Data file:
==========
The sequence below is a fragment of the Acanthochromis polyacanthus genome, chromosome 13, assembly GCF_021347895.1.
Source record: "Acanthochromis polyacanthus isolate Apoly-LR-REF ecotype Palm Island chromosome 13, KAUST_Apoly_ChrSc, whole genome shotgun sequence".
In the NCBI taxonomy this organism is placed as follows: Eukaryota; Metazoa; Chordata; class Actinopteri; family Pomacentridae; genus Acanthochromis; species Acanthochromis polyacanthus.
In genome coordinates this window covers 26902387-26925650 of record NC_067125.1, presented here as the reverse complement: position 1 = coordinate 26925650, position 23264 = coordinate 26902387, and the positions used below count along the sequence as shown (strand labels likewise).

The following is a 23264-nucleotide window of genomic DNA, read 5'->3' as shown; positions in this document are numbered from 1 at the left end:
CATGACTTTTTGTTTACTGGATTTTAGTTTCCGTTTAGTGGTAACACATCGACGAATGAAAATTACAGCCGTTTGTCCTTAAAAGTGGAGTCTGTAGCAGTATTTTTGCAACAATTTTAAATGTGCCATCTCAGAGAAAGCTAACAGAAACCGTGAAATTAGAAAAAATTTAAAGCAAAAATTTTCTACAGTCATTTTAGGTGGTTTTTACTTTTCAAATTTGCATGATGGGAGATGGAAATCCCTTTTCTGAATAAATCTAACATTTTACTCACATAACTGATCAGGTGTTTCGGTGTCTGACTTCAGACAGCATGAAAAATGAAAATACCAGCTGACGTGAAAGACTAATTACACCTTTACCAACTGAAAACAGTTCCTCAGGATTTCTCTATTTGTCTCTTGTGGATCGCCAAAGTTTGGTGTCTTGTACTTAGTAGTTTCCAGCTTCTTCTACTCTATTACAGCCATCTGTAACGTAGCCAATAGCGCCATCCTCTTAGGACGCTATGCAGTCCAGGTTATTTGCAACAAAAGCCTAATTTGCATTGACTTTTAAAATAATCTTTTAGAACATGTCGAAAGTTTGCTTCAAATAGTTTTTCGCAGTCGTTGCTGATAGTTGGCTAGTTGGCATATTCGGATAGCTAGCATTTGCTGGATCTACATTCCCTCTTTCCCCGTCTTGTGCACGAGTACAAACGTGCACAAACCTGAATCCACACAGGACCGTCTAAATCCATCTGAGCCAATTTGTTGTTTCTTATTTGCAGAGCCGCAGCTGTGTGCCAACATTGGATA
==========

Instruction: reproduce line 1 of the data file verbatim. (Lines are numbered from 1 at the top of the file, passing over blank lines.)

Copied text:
The sequence below is a fragment of the Acanthochromis polyacanthus genome, chromosome 13, assembly GCF_021347895.1.